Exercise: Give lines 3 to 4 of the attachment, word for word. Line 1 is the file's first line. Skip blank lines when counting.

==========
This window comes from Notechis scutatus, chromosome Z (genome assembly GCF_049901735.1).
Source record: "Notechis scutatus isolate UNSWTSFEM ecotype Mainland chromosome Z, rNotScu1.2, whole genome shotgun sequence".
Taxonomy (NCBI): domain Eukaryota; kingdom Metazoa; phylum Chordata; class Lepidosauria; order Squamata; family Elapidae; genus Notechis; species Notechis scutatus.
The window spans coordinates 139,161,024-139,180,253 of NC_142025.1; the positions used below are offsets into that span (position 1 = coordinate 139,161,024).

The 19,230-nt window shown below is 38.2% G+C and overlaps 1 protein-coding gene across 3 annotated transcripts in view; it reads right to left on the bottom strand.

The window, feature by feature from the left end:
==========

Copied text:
Taxonomy (NCBI): domain Eukaryota; kingdom Metazoa; phylum Chordata; class Lepidosauria; order Squamata; family Elapidae; genus Notechis; species Notechis scutatus.
The window spans coordinates 139,161,024-139,180,253 of NC_142025.1; the positions used below are offsets into that span (position 1 = coordinate 139,161,024).